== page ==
Dealing With Your Bearded Dragon’s Pregnancy: What You Should Know And Watch Out For

Posted by on Feb 3, 2016 in Uncategorized | Comments Off on Dealing With Your Bearded Dragon’s Pregnancy: What You Should Know And Watch Out For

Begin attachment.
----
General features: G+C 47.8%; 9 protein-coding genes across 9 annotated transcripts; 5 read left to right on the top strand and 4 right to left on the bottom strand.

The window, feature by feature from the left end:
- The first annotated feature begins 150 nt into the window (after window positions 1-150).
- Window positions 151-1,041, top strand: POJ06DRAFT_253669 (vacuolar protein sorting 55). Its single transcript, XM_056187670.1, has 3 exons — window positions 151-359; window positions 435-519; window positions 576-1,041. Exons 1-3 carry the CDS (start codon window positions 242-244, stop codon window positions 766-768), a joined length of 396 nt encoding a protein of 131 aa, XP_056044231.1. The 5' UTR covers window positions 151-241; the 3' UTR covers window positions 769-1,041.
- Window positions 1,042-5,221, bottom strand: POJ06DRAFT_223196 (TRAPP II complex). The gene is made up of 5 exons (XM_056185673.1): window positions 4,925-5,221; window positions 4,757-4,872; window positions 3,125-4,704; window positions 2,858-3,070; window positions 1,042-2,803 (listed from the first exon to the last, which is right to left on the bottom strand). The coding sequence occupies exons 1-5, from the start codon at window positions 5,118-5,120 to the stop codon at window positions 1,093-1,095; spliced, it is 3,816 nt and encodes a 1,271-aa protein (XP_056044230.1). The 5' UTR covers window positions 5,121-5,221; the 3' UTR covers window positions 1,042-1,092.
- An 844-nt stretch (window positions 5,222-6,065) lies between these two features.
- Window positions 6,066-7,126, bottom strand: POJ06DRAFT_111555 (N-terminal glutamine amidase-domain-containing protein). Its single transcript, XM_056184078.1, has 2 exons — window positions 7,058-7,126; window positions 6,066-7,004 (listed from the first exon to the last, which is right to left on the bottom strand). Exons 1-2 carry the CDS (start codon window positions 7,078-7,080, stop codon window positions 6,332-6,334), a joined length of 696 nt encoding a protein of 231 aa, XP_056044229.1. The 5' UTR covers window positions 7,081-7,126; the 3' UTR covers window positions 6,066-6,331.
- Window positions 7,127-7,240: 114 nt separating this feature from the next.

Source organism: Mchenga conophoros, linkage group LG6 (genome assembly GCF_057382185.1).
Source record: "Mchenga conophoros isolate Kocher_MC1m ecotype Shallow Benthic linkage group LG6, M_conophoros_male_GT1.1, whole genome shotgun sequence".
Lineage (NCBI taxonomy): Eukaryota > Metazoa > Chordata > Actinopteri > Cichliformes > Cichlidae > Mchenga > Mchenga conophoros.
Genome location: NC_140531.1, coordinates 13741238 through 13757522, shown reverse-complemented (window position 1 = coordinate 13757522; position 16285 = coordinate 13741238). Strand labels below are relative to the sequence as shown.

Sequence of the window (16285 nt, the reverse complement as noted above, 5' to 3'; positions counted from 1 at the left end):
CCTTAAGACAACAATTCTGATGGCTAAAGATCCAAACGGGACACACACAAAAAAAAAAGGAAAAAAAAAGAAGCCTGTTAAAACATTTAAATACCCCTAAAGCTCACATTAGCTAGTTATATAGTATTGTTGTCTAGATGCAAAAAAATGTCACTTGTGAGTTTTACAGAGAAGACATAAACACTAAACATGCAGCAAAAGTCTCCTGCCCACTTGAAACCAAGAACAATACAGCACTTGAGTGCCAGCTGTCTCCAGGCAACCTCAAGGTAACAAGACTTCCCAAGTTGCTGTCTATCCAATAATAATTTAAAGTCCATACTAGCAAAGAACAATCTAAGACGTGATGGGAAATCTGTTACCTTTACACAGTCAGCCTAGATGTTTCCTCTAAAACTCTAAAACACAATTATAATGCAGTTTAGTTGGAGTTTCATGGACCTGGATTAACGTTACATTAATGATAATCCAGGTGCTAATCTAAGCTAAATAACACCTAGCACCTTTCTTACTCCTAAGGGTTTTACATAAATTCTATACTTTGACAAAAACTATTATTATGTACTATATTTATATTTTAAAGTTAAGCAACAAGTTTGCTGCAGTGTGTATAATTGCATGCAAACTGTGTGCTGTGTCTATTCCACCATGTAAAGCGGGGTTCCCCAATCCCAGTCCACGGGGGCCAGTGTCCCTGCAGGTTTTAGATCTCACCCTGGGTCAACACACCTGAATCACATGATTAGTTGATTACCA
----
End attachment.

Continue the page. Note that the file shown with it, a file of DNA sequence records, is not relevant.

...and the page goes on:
Bearded dragons are unique and interesting pets to keep. When you are the owner of a pair of bearded dragons, you are likely to find that whether you were trying to breed your bearded dragons or not, you will be doing so. When your female bearded dragon gets pregnant for the first time in your care, you may find yourself unsure of how to handle the situation or if there is anything you can or should do for her. Get to know what you should do and what you should look out for when your bearded dragon is pregnant and ready to lay eggs so that she is healthy and safe in the process. Be Sure She Is Getting Enough Calcium Just like humans and other animals, a pregnant bearded dragon needs to consume a sufficient amount of calcium during pregnancy to remain healthy. Calcium helps to keep your bearded dragon’s bones and body strong during pregnancy and during the egg laying process. If she does not have enough calcium, she may be too weak to lay all of the eggs inside her body, which can result in a syndrome known as retained eggs that can be dangerous to her health. To ensure she gets enough calcium, you will need to feed your bearded dragon foods that are rich in calcium as well as calcium supplements and multivitamins. A pet services specialist like your veterinarian or a pet pharmacy can get you the calcium supplements and multivitamins your bearded dragon needs while pregnant that are customized to their needs. The foods that you can give your bearded dragon that are high in calcium include green vegetables, squash, and kelp. You will also want to increase the number of insects like silkworms that you feed your pregnant bearded dragon as they also provide needed calcium.   Watch Out For A Prolapsed Cloaca And Retained Eggs When your beaded dragon begins the process of laying their eggs, it is much like when a person goes into labor as far as the muscle contractions and the strain on their body. It will take your bearded dragon a great deal of energy and effort to push out the eggs. And a clutch of eggs can include large numbers of eggs up to 24 or more in some clutches. As such, sometimes the strain can be too much for their body and issues can arise. One such issue is a prolapsed cloaca. The cloaca is the bodily orifice through which your bearded dragon will lay her eggs. If your bearded dragon strains too much to get those last few eggs out, they can suffer from a prolapsed cloaca. You will easily recognize this as you will see a large protrusion coming from their hind end. It will look something like a tumor or a piece of intestines outside the body and will require veterinary care and possibly surgery to correct. Retained eggs can also be a problem for your bearded dragon. This occurs when not all of the eggs in your bearded dragon’s body exit the body during the egg laying process. You can tell there are eggs retained by gently handling your bearded dragon and palpitating their abdomen. You will be able to feel the cylindrical lump of the egg and it may...